In researching the challenges of Italian immigrants of the late 1800s – early 1900s in comparison to today’s immigrants coming to the United States, the old adage, “The more things change, the more they stay the same” proves to be true. By the late 19th century, Italy was suffering from widespread poverty, social chaos, and violence. As a result of transatlantic transportation becoming more affordable and word of American prosperity from returning immigrants, Italians found it increasingly difficult to resist the call of “L’America.” After a long voyage to America, the Italians’ challenges were just beginning. As explained by Laura Turner, in a 2018 article entitled “Challenges Faced by Immigrants in the 19th Century,” Italian immigrants faced prejudice, mistrust, and language barriers, and found that the challenges they had fled from, such as poverty, were found in America as well.
Fast forward 100 years to today and we find that of the approximate 330 million Americans, it is estimated that 44 million are immigrants. Today’s immigrants suffer the same challenges experienced by the Italians over a century ago. Despite all of the technological advances, policy initiatives, and infrastructure improvements, the reality is that not much has changed. Immigrants, regardless of their country of origin, continue to experience the same struggles with language barriers and prejudice, as well as housing, medical and educational access inequities, cultural obstacles, transportation issues, scarcity of work, prejudice, and discrimination were all too real then and now.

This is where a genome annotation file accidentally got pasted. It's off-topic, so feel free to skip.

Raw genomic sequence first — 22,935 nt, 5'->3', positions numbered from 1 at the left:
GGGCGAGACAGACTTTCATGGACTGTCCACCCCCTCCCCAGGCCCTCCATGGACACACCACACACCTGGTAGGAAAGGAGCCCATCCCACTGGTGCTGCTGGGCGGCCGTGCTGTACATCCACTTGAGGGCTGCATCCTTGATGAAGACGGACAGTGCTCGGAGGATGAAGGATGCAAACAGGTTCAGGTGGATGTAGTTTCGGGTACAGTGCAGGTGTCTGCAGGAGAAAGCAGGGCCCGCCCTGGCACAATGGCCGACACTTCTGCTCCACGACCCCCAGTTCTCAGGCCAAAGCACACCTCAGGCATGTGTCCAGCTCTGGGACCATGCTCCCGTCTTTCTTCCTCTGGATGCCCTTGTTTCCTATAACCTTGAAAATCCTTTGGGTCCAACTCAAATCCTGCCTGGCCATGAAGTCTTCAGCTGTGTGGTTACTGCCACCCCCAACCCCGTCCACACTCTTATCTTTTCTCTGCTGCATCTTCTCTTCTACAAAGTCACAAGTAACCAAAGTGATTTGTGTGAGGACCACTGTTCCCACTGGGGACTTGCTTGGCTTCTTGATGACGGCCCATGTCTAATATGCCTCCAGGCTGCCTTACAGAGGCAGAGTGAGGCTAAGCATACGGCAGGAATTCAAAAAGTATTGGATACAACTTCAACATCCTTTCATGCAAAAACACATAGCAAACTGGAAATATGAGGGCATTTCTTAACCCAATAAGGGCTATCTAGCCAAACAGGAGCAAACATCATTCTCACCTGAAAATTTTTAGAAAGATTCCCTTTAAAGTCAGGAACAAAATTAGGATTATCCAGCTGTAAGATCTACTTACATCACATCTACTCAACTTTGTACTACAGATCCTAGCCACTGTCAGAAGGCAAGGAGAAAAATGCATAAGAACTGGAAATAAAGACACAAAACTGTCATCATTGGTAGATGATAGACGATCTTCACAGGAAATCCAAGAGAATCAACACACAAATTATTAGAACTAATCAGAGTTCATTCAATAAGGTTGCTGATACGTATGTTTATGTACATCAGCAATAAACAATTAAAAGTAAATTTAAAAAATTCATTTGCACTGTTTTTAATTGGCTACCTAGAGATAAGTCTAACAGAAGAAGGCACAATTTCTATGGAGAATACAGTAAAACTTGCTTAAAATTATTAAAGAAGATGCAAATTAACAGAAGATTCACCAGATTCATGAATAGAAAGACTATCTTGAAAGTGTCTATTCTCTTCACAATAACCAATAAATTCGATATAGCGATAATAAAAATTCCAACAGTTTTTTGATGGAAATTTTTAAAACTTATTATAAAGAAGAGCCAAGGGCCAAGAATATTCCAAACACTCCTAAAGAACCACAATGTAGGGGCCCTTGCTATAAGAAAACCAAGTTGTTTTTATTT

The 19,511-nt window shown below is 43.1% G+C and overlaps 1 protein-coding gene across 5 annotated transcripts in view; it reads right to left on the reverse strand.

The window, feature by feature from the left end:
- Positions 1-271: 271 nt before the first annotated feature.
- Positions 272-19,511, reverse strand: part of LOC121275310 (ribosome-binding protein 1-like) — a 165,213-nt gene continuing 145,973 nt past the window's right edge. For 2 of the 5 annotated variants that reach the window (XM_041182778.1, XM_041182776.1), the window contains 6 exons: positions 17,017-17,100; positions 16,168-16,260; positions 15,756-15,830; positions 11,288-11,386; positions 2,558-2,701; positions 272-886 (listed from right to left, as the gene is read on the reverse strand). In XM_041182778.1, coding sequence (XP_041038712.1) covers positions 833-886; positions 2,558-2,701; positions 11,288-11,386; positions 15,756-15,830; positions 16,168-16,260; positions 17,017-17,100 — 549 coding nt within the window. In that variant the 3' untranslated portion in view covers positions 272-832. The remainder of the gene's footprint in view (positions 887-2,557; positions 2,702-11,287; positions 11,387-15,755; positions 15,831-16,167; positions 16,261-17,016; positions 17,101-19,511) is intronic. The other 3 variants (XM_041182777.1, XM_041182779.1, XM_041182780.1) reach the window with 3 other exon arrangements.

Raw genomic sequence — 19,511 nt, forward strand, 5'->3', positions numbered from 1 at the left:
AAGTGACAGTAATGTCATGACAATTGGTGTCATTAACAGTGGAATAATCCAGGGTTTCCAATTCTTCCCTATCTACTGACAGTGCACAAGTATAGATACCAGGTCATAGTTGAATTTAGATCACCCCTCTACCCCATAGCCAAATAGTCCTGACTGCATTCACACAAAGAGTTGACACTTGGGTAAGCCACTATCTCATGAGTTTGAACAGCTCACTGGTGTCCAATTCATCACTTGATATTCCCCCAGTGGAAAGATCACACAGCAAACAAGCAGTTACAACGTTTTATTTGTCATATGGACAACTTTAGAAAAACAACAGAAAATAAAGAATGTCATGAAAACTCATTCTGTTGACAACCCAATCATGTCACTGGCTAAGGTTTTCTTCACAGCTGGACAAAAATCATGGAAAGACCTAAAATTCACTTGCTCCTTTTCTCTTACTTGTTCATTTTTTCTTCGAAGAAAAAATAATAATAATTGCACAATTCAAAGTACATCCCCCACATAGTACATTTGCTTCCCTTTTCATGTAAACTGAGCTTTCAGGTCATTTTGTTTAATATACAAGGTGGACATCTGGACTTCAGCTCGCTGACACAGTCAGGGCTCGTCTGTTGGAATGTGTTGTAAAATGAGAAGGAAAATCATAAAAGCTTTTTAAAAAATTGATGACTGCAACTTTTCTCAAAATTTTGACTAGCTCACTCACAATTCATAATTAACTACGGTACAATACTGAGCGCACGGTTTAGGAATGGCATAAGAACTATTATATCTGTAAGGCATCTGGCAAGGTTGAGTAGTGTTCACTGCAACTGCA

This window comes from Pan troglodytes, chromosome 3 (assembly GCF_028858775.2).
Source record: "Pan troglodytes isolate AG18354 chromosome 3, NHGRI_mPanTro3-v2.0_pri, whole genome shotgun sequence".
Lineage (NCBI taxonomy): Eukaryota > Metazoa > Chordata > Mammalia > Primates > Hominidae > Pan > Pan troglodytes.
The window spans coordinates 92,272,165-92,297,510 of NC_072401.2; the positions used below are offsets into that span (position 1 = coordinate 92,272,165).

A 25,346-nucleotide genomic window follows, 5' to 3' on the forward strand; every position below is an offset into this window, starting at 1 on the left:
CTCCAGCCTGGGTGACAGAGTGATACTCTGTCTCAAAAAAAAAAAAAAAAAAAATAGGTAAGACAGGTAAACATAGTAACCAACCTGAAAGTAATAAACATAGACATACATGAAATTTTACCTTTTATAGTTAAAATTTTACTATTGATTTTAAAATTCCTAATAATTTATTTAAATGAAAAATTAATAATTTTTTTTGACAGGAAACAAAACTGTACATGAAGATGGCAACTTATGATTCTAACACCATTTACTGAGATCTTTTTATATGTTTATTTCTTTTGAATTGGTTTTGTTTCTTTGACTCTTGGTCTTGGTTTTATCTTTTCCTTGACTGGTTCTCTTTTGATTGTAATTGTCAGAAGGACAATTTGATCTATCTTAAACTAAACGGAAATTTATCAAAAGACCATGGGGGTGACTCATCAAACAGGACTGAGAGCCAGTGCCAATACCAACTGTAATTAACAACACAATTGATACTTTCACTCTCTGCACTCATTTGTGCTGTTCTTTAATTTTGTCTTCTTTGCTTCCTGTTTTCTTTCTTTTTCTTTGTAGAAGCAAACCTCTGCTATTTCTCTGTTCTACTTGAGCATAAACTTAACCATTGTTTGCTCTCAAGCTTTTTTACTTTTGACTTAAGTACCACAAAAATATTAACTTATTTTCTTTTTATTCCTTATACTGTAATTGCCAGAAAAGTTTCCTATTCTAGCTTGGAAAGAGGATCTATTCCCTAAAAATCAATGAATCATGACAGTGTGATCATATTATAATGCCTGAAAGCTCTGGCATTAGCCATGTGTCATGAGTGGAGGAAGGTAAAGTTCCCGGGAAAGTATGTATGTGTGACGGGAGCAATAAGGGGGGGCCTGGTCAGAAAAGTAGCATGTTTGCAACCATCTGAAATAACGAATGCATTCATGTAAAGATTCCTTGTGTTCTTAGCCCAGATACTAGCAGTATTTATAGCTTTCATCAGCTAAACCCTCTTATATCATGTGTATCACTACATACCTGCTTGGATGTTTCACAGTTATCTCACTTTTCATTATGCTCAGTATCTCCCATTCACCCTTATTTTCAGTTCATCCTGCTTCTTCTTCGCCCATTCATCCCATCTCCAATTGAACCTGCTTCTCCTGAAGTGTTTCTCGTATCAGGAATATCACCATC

In terms of lessons learned from Italian immigrants, I reflect upon my own Italian ancestors’ travels to this country 117 years ago. I recalled listening to the stories of my great grandparents who were born in Calabria in the late 1890s and came to the United States in 1905. Joe Perri, my great grandfather, and Fanny, my great grandmother, met in New York City and very soon thereafter set out to Pittsburgh to start a family. Joe and Fanny worked diligently, kept their Catholic faith, and created a large Italian family with 13 children.
There is one clear and convincing dictum that resonates between the experiences of Italian immigrants and immigrants of today. In 2015, Vincent Cannato stated, “Each immigrant group possesses its own strategies for survival and success. For Italians, theirs rested upon two pillars: work and family. Italian immigrants helped provide the labor for American factories and mines and helped build roads, dams, tunnels, and other infrastructure.” So the simple lesson holds true today for immigrants hoping for freedom and prosperity … work hard, keep your faith, and hold true to your family and you will find your freedom and peace. La libertà è come l’aria: ci si accorge di quanto vale quando comincia a mancare. In Italian- “Freedom is like air: you realize its value only when you miss it.”